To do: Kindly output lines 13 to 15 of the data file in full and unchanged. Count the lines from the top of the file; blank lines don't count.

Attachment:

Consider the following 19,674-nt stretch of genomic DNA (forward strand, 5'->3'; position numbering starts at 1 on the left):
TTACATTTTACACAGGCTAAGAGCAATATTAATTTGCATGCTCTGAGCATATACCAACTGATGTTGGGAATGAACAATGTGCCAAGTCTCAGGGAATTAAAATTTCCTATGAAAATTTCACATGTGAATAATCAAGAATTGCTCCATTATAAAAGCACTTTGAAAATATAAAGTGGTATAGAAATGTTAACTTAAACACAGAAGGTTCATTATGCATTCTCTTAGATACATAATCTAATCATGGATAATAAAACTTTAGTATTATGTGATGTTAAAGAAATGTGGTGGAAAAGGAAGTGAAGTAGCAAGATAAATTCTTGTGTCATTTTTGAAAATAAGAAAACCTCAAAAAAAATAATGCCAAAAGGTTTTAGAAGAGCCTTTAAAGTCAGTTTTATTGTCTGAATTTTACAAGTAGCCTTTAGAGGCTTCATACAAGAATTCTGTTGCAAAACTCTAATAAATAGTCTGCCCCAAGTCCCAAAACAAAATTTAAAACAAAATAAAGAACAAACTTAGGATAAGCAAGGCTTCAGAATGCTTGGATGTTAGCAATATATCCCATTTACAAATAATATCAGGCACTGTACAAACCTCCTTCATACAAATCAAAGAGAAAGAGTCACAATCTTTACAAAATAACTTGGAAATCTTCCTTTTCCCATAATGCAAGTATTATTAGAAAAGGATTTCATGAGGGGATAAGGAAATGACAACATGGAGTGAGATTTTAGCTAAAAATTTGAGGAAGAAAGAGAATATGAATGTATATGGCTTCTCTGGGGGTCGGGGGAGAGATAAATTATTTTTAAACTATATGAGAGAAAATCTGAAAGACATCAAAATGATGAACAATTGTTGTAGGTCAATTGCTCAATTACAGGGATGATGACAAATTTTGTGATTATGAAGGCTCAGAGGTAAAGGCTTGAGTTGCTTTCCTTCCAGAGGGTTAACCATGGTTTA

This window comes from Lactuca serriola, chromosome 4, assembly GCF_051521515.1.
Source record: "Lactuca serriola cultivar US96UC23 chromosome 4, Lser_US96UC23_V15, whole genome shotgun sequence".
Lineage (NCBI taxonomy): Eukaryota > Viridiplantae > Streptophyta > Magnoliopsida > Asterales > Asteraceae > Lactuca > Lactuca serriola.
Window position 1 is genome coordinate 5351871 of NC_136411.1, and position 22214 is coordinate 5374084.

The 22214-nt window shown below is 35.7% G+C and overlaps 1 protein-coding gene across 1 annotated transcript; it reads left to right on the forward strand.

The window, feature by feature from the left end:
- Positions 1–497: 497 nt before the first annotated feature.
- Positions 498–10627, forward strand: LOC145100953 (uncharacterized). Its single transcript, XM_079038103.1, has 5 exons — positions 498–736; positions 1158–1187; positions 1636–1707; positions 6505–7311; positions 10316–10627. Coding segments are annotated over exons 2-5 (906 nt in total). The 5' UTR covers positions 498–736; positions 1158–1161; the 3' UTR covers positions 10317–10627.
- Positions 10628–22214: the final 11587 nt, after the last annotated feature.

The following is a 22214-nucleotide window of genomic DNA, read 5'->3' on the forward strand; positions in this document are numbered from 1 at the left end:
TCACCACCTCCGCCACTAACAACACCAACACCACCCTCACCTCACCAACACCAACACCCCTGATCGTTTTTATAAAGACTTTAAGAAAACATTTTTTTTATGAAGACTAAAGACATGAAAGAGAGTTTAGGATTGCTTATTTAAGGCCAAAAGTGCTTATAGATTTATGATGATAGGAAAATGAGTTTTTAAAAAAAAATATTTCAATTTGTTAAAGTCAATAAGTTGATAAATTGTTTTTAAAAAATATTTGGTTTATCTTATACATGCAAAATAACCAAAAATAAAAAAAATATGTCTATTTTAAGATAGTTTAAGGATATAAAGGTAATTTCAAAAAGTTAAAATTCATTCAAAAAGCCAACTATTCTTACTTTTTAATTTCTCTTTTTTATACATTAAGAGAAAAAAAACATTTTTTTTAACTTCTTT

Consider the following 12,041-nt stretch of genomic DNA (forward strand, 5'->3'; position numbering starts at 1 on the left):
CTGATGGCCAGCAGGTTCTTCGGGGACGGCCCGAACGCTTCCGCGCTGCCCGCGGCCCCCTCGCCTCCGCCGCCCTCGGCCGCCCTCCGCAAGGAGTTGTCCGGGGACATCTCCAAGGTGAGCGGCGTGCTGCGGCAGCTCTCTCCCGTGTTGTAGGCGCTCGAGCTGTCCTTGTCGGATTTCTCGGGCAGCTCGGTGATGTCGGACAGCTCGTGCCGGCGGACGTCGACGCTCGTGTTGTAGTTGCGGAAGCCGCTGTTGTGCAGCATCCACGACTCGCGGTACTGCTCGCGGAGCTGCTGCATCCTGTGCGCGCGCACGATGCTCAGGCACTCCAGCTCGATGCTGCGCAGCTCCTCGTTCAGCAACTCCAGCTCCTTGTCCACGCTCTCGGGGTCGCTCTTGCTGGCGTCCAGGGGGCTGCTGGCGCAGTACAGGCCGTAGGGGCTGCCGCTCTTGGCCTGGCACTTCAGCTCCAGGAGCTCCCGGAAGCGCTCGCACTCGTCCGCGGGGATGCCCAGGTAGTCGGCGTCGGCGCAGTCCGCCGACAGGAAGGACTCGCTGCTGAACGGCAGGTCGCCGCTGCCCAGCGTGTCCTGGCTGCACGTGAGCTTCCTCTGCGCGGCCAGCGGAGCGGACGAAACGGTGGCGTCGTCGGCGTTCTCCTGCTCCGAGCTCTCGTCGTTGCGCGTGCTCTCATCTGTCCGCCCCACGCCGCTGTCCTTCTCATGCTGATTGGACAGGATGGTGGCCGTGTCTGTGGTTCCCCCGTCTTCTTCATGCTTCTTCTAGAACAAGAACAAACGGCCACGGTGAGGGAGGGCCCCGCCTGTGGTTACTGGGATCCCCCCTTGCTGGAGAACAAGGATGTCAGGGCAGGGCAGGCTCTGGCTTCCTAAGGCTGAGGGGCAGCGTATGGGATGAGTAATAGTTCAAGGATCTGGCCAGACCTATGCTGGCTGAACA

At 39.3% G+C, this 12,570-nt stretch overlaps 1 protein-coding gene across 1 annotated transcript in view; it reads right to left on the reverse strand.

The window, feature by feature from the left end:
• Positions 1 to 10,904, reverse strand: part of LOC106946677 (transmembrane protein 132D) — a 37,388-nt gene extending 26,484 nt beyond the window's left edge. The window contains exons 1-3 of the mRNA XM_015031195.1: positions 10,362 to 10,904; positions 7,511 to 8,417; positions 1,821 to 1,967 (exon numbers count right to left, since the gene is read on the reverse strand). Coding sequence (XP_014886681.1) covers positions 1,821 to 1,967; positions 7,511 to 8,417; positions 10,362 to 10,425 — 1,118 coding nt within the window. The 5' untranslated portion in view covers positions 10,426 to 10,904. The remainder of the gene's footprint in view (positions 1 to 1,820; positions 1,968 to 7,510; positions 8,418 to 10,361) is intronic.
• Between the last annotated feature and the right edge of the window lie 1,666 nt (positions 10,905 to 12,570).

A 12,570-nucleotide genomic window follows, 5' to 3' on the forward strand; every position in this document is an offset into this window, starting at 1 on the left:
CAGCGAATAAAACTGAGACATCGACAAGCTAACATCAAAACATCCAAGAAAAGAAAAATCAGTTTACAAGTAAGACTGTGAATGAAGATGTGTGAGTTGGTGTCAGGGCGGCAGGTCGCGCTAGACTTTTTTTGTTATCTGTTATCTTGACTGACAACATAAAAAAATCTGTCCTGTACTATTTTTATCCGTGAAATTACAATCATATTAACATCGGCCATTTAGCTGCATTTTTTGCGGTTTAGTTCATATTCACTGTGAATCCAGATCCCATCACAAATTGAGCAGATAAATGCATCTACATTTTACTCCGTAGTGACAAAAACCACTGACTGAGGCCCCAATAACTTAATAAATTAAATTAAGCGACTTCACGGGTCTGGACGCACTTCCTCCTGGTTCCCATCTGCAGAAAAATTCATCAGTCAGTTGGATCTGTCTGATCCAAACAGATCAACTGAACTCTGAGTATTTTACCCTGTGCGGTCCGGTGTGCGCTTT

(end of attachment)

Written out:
TCACCACCTCCGCCACTAACAACACCAACACCACCCTCACCTCACCAACACCAACACCCCTGATCGTTTTTATAAAGACTTTAAGAAAACATTTTTTTTATGAAGACTAAAGACATGAAAGAGAGTTTAGGATTGCTTATTTAAGGCCAAAAGTGCTTATAGATTTATGATGATAGGAAAATGAGTTTTTAAAAAAAAATATTTCAATTTGTTAAAGTCAATAAGTTGATAAATTGTTTTTAAAAAATATTTGGTTTATCTTATACATGCAAAATAACCAAAAATAAAAAAAATATGTCTATTTTAAGATAGTTTAAGGATATAAAGGTAATTTCAAAAAGTTAAAATTCATTCAAAAAGCCAACTATTCTTACTTTTTAATTTCTCTTTTTTATACATTAAGAGAAAAAAAACATTTTTTTTAACTTCTTT

Consider the following 12,041-nt stretch of genomic DNA (forward strand, 5'->3'; position numbering starts at 1 on the left):
CTGATGGCCAGCAGGTTCTTCGGGGACGGCCCGAACGCTTCCGCGCTGCCCGCGGCCCCCTCGCCTCCGCCGCCCTCGGCCGCCCTCCGCAAGGAGTTGTCCGGGGACATCTCCAAGGTGAGCGGCGTGCTGCGGCAGCTCTCTCCCGTGTTGTAGGCGCTCGAGCTGTCCTTGTCGGATTTCTCGGGCAGCTCGGTGATGTCGGACAGCTCGTGCCGGCGGACGTCGACGCTCGTGTTGTAGTTGCGGAAGCCGCTGTTGTGCAGCATCCACGACTCGCGGTACTGCTCGCGGAGCTGCTGCATCCTGTGCGCGCGCACGATGCTCAGGCACTCCAGCTCGATGCTGCGCAGCTCCTCGTTCAGCAACTCCAGCTCCTTGTCCACGCTCTCGGGGTCGCTCTTGCTGGCGTCCAGGGGGCTGCTGGCGCAGTACAGGCCGTAGGGGCTGCCGCTCTTGGCCTGGCACTTCAGCTCCAGGAGCTCCCGGAAGCGCTCGCACTCGTCCGCGGGGATGCCCAGGTAGTCGGCGTCGGCGCAGTCCGCCGACAGGAAGGACTCGCTGCTGAACGGCAGGTCGCCGCTGCCCAGCGTGTCCTGGCTGCACGTGAGCTTCCTCTGCGCGGCCAGCGGAGCGGACGAAACGGTGGCGTCGTCGGCGTTCTCCTGCTCCGAGCTCTCGTCGTTGCGCGTGCTCTCATCTGTCCGCCCCACGCCGCTGTCCTTCTCATGCTGATTGGACAGGATGGTGGCCGTGTCTGTGGTTCCCCCGTCTTCTTCATGCTTCTTCTAGAACAAGAACAAACGGCCACGGTGAGGGAGGGCCCCGCCTGTGGTTACTGGGATCCCCCCTTGCTGGAGAACAAGGATGTCAGGGCAGGGCAGGCTCTGGCTTCCTAAGGCTGAGGGGCAGCGTATGGGATGAGTAATAGTTCAAGGATCTGGCCAGACCTATGCTGGCTGAACA